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Big trade shows: is the security industry missing out?

NZ Security, Feb/Mar 2017

 

It’s been an interesting year for key security industry events. On the exhibition side, newcomer Facilities Integrate has returned for a second time while the NZSA-organised New Zealand Security Exhibition has teamed up with the fire industry expo, shedding its conference and awards element in favour of a separate regionally staged awards night.

It’s a challenging and increasingly contested space that’s posing hard questions to event organisers: How to attract attendees to Auckland? How to get the industry/non-industry mix right? Are conference/seminars working, or do attendees just want stalls and a forum for networking?

Perhaps more than in any previous year, 2016 witnessed a continued ‘piggybacking’ of the security industry onto the events of other complementary industries.

Facilities Integrate brings together building design, building management and security companies under the one roof, while this year’s Security and Fire Expo brought together those eponymous industries.

Interestingly, the 2016 New Zealand Defence Industry Association’s annual trade show, the NZDIA Annual Forum, also reached out to security industry, going by the rejigged title of “Defence, Security and Industry Forum”.

This trend has placed security exhibitors in front of bigger and broader audiences.

According to statistics provided by the NZSA, the 2016 security and fire exhibition attracted 230 delegates, 170 exhibitors and 152 walk-ins, for a total attendee count of 552. By contrast, the Association’s 2015 security-only exhibition boasted a total of only 162 attendees (40 delegates, 59 exhibitors and 63 walk-ins).

For those security companies who exhibited at last year’s Facilities Integrate, the two days of this event saw a total attendance figure of 2,485 (up from 2,117 in 2015). According to Hayley White of organiser North Port Events, “over a third [of exhibitors] generated between 20 and 100 sales leads at the show. Of these 18 per cent generated between $100,000 and $1 million.”

 

Quantity versus quality

While these numbers suggest that security exhibitors are benefitting from the increased exposure afforded by being a part of something bigger, the trend also raises a number of questions.

Despite North Port reporting that 40% of attendees listed ‘security’ as an interest, it is unclear how many of the visiting architects, building operators, electrical engineers, electrical service contractors, facility managers, installers, integrators, property developers and building system designers gave Facilities Integrate’s 21 security exhibitors more than a passing sideways glance.

 

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A number of attendees from the security industry commented that security exhibitors were dispersed throughout the site rather than situated together, which made them less visible among the 137 exhibitor stalls.

“We don’t section off specific industries, a big part of the show includes networking and learning about various new technologies,” commended Ms White, “The layout is designed to help attendees grow their entire supplier database and not necessarily one area only.”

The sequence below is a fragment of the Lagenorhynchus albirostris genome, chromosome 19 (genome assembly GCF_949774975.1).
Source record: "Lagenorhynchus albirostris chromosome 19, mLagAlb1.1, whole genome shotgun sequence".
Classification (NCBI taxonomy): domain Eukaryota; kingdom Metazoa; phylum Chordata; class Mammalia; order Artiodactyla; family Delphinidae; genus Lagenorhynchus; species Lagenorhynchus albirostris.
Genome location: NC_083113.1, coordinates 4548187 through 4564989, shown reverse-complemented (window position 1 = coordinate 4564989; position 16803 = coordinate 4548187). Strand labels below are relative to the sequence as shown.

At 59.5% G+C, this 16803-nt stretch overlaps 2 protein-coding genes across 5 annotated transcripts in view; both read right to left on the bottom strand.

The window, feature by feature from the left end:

And although teaming up with the fire protection industry resulted in improved exhibition figures for the NZSA last year, it is unclear just how many of their event’s 552 attendees were there for the security stalls as opposed to their numerically dominant fire counterparts.

 

Big questions need answers

For the NZSA, its 2016 exhibition attendance figures came at the cost of lower educational seminar attendance (21, down from 40 in 2015) and a decision not to host an associated conference due to apparent lack of interest.

Whether it was a case of lower-than-expected attendance numbers or just poor space planning, aisles separating the rows of stalls at the security and fire event seemed – for the most part – overly wide and eerily empty.

It’s reflective of a feeling that the conference and exhibition space is becoming more challenging.

“We are currently evaluating what we do next year for the exhibition so would be interested in any feedback on trends, etc. happening locally and worldwide,” stated NZSA CEO Gary Morrison. “It would seem that many are struggling to maintain attendance and exhibitor numbers.”

While security industries in other countries seem more than able to support security-specific trade shows – ASIAL 2016 in Melbourne was a sell-out – the size of the New Zealand market perhaps dictates that piggybacking with other industries on expos does make sense. It offers the potential for wider exposure and industry mingling, which is a good thing, but there are also potential downsides.

In joining up with others, does the industry lose the opportunity to really showcase, market and celebrate itself? Is there an opportunity cost in not providing a ‘one stop’ security trade show that casts a wide net within the industry and offers visitors the maximum range of options in the one place at the one time?

Ultimately, is the industry – and its representative organisations and big players in particular – doing enough to cooperate and galvanise to develop a compelling world-class security event?

Facilities Integrate will return on 2-3 November 2017. The perennial NZSA-organised event will also be back. In the meantime, there are several months to reflect on the model and – ultimately – to understand what it is the industry actually wants.

 

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